Cornelia Funke (translation from German by Oliver Latsch), The Thief Lord
(Cecilie Dressler Verlag, 2000; Scholastic, 2002)

'There were so many hiding places, so many narrow alleys with names no one could remember - some of them with no names at all. Boarded-up churches, deserted houses... the whole city was one huge invitation to play hide and seek.'
If you're a Neil Gaiman fan, you fondly remember Neverwhere, his novel set in a richly re-imagined London Below where the train stations were anything but mundane with an entire civilization living below the skin of London Above. Or you've read Emma Bull's The War for The Oaks, where the apparently ordinary streets of Minneapolis are actually home to the Seelie and Unseelie courts. It might be that . Bone Dance was to your liking, and you figured that it takes place in a future Minneapolis where the Apocalypse has come and gone, but is still recognizably that city. Now me friends, it's time to add Venice to the list of settings for great urban fantasies that take place in actual cities. Yes, Venice! The Thief Lord takes place within a richly imagined version of Venice where hidden canals, deserted cellars, and not very safe rooftops are the antithesis to the city that both tourists and locals know all too well. The press on this novel is that -- and I kid you not! -- it is the next Harry Potter.  Methinks not, but it is an enjoyable and fast-paced read set in a unique landscape. Will it, like Harry Potter, make a certain American publisher rich beyond its wildest greed? Prolly not. And that, me friends, is as it should be. We here on the Committee to Keep J.K. Rowling from Taking Over Literature and Everything Else in Our Universe (referred to hereinafter as KJKRTOLEEOU) applaud any author who does something original in the genre of fantasy. And Cornelia Funke has certainly done so.

Ok, the trick with using young adults as your protagonists is that the readers don't really want them in true danger (Certainly J.K. Rowling has, by just hinting that one of the characters in her universe will die in a future novel, caused great anguish among her readers). The basic tale here is about a group of runaway children in Venice whose lives are affected by more than a hint of magic -- not surprising given the history of Venice, both real and imagined. (Don't look too hard for the magic, as it only shows up late in the novel.) They survive in part through the good graces of the Thief Lord, a mysterious child who provides stolen treasure that can be sold. But the real star of this novel is Venice, a city that is indeed perfect for a novel grounded in reality but with a touch of magic. There have been hundreds of novels set in this city including Italo Calvino's Invisible Cities, Maurice Dekobra's The Phantom Gondola (La Gondole aux Chimeres), a Lovejoy mystery by Jonathan Gash called The Gondola Scam, and Ellen Fitzgerald's Venetian Masquerade, a brilliant imagining of a future neo-cyberpunkish Venice. But I can't at all recall any novels involving children that are set in this city.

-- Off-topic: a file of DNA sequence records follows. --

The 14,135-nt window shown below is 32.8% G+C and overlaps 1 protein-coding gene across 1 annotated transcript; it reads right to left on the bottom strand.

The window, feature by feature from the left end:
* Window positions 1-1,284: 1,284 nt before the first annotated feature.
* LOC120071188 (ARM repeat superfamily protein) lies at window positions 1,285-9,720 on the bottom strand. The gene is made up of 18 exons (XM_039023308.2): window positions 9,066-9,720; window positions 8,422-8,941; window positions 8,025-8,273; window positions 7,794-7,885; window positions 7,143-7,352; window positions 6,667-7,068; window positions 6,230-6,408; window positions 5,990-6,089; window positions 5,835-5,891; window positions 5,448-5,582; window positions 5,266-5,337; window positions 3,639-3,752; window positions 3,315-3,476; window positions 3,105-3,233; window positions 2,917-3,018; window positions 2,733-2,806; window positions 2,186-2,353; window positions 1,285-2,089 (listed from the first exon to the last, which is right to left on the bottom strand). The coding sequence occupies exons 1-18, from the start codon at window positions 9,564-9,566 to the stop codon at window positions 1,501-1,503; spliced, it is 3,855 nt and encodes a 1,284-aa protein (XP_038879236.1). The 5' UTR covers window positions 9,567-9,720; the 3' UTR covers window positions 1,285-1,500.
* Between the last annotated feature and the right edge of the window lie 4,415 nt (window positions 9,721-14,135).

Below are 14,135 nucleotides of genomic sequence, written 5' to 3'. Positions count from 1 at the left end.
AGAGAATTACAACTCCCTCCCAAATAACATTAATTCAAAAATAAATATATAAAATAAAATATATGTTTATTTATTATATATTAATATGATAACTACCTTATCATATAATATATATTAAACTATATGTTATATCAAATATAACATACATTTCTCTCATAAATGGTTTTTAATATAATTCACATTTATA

Now let's back up a bit. Generally speaking, novels translated from one language to another vary widely in how well the translation is done.  Michael Ende's The Neverending Story was a superb translation, but his novel, Momo, suffered greatly in translation from its native German. And Emile Zola's many, many novels, when translated from his native French, range from superb to truly awful. And surely you remember the tale of how Mark Twain translated his own 'The Celebrated Jumping Frog of Calaveras County' back ito English after it has been rendered like a poorly made sausage into French? Shudder... Oliver Latsch has, to me relief, done a nice job of making the novel read like it was written in English. Not that I can say how faithful it is to the original text, but who cares -- you and I are reading The Thief Lord in English.

As would be expected, an antique-looking map of Venice is located right after the title page. Created by Lothar Meier, a talented German cartographer, it gives us a feel for where the action is taking place, but not much detail as to what the places are like. That's the job of Funke, who has a true feel for a space.  Venice comes alive in a way that is similar to Minneapolis in The War for The Oaks, or the London Below.  Prosper and Bo, the two children who run away to hide in Venice, discover a world where adults never go. Call it Never-Never Land with lots of water. Or a playground where things are mysterious but not really dangerous.

Yes, I've avoided telling you anything at all about plot. Nor will I do so now. The charm of this tale is in discovering along with Prosper and Bo the wonders of a Venice that might be. All I'll tell you is that Prosper and his little brother, Bo, are being pursued by Victor, a detective hired by their not well-meaning Aunt.  But fortunately, they and the other kids are watched over by their gang's mysterious and self-assured leader, Scipio (Italian for the Thief Lord). As the kids have repeated near captures by Victor, they're also intent on completing the job Scipio gave them -- to steal a precious wooden carousel wing. Yet when they discover what the secret is that Scipio is hiding, they decide to befriend Victor. In the end, they realize there is more to their fantastic world than meets the eye. Now go read The Thief Lord -- you won't be disappointed.

[Jack Merry]